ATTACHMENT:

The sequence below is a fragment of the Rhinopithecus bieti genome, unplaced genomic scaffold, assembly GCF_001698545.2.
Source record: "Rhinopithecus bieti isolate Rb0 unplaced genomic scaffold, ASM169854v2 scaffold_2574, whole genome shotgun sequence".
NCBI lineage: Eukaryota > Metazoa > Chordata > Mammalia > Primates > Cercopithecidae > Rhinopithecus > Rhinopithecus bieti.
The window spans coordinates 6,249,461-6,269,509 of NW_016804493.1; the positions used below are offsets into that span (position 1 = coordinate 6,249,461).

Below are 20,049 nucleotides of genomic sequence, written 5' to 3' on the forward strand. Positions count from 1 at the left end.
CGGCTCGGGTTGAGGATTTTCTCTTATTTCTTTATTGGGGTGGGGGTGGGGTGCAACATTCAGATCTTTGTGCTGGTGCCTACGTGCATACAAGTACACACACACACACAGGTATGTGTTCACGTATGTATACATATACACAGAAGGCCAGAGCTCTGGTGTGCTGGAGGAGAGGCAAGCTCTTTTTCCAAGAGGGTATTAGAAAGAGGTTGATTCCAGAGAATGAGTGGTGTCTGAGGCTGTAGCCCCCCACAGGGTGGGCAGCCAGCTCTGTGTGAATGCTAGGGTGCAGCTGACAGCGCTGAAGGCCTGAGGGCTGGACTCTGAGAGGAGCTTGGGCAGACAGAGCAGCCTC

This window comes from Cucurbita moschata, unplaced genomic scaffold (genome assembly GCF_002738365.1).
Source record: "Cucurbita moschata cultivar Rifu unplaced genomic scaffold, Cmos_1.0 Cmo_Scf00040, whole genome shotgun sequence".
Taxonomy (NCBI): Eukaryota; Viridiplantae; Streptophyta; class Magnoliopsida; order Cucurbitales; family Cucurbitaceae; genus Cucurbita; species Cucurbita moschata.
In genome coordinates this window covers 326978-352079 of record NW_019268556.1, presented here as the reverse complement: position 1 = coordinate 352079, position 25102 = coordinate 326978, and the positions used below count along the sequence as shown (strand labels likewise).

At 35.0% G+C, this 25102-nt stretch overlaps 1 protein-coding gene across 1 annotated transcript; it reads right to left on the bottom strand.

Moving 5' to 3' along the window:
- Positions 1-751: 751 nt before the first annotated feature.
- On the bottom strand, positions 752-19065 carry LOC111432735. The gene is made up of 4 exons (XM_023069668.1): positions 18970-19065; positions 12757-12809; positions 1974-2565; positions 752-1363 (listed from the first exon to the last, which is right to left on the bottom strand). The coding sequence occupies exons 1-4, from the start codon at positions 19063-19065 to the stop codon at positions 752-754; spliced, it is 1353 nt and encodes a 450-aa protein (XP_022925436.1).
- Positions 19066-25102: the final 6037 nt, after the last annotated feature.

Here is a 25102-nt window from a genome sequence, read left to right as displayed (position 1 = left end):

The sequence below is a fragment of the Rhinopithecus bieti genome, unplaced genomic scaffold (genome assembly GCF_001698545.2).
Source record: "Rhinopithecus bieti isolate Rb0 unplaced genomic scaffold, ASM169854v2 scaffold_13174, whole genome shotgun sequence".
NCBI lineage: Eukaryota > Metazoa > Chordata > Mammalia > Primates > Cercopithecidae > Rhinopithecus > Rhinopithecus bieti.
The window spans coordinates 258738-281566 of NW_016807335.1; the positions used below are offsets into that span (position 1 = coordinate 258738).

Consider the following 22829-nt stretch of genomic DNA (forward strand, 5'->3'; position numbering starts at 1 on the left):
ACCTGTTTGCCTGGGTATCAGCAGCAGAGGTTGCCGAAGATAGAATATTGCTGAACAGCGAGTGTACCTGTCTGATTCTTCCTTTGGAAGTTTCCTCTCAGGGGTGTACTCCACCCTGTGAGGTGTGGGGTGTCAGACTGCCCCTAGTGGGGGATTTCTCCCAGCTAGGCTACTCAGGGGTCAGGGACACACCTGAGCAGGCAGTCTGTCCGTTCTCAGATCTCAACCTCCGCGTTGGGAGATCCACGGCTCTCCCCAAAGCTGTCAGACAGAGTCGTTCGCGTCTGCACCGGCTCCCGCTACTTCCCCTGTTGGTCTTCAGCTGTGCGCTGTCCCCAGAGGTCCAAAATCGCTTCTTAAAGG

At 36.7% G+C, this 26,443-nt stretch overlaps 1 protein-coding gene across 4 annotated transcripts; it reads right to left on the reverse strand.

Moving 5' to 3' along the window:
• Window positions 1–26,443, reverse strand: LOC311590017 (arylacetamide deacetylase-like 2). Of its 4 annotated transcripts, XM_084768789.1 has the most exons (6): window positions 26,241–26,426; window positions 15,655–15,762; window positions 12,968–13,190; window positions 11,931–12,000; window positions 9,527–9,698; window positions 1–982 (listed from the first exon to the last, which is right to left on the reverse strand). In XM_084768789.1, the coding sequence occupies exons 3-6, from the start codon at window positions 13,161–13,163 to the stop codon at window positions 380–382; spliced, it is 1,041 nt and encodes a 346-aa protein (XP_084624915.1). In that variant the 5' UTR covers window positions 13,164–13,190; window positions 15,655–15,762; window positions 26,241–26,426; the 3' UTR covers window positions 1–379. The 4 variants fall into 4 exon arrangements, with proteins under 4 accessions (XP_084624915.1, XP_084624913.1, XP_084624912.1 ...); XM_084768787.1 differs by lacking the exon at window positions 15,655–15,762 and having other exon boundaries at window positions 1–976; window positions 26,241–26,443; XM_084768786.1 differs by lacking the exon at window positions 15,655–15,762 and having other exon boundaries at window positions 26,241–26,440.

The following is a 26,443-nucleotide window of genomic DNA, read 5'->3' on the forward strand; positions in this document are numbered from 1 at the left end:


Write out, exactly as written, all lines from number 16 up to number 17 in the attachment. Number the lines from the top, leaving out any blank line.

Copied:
Here is a 25102-nt window from a genome sequence, read left to right as displayed (position 1 = left end):

The sequence below is a fragment of the Rhinopithecus bieti genome, unplaced genomic scaffold (genome assembly GCF_001698545.2).